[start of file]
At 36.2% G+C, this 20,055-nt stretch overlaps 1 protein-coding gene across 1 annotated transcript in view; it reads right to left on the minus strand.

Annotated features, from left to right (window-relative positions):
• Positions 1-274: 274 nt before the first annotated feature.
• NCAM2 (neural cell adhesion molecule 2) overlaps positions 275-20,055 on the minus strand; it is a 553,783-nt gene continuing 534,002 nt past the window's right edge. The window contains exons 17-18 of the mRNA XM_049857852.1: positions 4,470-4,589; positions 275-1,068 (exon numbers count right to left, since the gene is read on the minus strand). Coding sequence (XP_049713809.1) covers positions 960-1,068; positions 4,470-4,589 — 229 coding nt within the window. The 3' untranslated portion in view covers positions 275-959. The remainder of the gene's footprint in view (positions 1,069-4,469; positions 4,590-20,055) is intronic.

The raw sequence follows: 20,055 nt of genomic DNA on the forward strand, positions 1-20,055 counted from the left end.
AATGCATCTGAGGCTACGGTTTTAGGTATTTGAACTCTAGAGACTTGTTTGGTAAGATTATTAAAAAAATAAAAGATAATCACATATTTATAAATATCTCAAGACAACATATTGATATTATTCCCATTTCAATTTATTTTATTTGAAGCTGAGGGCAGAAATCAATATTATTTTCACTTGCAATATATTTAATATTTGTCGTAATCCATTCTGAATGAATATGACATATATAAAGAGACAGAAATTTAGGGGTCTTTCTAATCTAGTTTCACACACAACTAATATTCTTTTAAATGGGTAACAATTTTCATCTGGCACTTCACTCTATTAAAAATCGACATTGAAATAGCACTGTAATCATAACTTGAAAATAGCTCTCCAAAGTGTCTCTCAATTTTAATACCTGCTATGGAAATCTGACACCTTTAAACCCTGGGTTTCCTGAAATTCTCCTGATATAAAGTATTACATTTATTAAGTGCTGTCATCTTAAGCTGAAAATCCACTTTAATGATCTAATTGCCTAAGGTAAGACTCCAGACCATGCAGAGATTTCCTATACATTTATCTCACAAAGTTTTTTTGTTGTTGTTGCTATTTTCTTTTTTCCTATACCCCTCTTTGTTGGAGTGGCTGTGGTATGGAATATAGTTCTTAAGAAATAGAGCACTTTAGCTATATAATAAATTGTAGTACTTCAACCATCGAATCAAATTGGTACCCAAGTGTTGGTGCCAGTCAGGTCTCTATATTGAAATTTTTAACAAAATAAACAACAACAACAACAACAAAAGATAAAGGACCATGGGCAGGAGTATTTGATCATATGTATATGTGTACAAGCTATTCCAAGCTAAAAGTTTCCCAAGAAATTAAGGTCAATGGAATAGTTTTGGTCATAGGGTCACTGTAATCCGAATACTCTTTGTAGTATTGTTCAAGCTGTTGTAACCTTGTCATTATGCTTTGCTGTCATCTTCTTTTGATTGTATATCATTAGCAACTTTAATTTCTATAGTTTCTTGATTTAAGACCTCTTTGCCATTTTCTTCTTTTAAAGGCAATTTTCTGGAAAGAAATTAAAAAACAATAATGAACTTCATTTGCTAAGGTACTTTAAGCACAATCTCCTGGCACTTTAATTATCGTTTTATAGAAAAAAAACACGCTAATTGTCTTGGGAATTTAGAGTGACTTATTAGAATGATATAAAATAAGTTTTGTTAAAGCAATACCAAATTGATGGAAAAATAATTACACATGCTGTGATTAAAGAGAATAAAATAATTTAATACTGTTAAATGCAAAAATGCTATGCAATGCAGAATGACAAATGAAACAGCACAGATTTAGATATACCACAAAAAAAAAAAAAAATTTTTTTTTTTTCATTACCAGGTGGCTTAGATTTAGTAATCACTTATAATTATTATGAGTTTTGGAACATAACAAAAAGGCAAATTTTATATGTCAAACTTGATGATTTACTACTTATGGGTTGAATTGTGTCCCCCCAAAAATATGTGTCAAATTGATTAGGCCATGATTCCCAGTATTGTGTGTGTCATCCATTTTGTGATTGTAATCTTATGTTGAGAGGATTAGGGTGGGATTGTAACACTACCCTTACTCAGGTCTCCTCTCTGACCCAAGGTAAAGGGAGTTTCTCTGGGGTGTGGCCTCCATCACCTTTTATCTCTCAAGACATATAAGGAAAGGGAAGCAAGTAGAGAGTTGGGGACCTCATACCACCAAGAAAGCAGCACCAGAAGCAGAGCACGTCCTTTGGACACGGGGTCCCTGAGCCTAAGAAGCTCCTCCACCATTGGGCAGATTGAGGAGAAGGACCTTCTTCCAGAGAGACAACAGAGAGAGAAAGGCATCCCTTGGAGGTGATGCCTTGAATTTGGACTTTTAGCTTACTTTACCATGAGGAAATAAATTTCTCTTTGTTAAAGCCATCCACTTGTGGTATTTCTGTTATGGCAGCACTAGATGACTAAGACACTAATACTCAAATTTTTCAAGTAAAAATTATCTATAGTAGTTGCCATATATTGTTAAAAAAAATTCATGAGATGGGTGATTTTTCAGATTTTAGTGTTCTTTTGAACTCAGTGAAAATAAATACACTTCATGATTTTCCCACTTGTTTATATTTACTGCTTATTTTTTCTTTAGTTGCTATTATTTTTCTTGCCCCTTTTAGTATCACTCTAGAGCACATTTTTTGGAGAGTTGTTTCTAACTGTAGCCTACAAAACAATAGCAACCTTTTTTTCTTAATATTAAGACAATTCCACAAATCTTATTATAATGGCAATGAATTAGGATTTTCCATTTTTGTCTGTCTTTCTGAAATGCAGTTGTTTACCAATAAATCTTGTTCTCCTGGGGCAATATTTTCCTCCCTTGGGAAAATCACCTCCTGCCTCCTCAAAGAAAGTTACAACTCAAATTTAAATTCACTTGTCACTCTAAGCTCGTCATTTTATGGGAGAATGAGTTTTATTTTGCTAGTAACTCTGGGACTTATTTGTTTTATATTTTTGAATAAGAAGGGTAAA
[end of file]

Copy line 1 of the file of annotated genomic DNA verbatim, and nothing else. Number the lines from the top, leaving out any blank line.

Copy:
At 36.2% G+C, this 20,055-nt stretch overlaps 1 protein-coding gene across 1 annotated transcript in view; it reads right to left on the minus strand.